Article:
How Will Surveillance and Privacy Technologies Impact on the Psychological Notions of Identity?

Future Identities: Changing identities in the UK – The Next 10 Years, Government Office for Science, January 2013

19 Pages Posted: 27 Jan 2013

See all articles by Ian Brown

Ian Brown

affiliation not provided to SSRN

Date Written: January 21, 2013

Abstract

Surveillance technologies gather, process, record, search and distribute information about individuals and their activities, sometimes partially at the instigation of the individual concerned. Privacy technologies restore some level of control over this data to the individual, reducing the ability of third parties to monitor their characteristics and activities without their explicit consent.

There are two key trends in the development of surveillance and privacy technologies over the next decade: 1. Surveillance will increasingly be deployed for pre-emptive purposes by governments and companies. This is driven by an increase in computing capacity, miniaturisation of devices and improvements in performance, together with increased public use of digital media. 2. Without a stronger impetus from regulators, the limited economic viability of privacy- protective technologies to date and reliance on ineffective privacy solutions means that privacy protection is lagging behind the development of surveillance technologies.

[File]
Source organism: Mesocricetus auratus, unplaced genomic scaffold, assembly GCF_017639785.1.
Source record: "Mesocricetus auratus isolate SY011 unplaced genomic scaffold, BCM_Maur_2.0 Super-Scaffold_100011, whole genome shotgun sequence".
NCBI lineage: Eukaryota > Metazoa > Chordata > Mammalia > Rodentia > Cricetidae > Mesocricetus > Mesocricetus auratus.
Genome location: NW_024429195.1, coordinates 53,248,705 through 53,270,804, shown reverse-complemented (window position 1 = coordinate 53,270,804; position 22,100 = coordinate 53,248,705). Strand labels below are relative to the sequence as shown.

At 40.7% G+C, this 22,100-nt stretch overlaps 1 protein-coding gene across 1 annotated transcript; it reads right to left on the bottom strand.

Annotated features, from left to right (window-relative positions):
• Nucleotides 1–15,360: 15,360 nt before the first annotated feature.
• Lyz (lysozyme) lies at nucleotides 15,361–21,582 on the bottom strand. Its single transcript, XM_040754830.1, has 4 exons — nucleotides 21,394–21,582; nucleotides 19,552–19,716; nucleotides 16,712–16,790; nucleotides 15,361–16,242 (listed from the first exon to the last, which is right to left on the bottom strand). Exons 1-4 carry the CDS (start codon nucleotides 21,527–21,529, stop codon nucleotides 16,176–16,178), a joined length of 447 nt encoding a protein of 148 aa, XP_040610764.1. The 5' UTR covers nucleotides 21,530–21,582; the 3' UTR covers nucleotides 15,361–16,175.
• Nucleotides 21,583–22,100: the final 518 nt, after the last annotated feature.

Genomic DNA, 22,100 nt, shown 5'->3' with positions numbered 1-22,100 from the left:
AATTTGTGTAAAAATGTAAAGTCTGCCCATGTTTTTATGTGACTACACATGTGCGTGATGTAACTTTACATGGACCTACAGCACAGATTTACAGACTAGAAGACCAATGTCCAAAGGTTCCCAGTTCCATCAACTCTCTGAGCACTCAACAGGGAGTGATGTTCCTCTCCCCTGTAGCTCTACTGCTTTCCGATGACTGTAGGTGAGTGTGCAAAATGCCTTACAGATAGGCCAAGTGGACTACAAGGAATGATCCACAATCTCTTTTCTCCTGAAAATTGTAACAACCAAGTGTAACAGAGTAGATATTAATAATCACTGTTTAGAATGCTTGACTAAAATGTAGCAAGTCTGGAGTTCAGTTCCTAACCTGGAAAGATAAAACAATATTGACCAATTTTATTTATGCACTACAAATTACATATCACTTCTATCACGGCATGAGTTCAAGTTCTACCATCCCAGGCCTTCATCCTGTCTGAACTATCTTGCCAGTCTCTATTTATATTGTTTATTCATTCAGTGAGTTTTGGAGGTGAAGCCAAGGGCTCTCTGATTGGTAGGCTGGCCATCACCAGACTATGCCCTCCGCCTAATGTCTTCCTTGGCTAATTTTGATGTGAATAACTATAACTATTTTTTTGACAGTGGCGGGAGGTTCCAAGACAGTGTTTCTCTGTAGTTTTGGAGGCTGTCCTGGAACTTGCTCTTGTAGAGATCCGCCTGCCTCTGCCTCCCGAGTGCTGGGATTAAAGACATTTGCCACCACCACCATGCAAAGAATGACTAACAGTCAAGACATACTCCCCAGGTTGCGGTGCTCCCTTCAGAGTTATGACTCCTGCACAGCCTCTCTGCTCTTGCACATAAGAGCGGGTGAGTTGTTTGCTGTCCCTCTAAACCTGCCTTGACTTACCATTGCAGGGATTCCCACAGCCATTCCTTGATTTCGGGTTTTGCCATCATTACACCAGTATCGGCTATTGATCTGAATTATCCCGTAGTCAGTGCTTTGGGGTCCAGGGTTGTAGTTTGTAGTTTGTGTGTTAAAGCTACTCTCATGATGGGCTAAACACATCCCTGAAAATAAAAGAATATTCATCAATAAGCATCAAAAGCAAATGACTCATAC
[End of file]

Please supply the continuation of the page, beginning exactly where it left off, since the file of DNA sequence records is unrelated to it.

Taken together, these developments in surveillance and privacy technologies are likely to have a number of effects on identity over the next ten years, related to interpersonal trust, social mobility and conformity/obedience, and political pluralism.

JEL Classification: K42, O33

Suggested Citation

Brown, Ian, How Will Surveillance and Privacy Technologies Impact on the Psychological Notions of Identity? (January 21, 2013). Future Identities: Changing identities in the UK – The Next 10 Years, Government Office for Science, January 2013. Available at SSRN: https://ssrn.com/abstract=2207331

Ian Brown (Contact Author)

affiliation not provided to SSRN

Register to save articles to
your library

Register

Paper statistics

Downloads
391
rank
70,768
Abstract Views
2,404
PlumX Metrics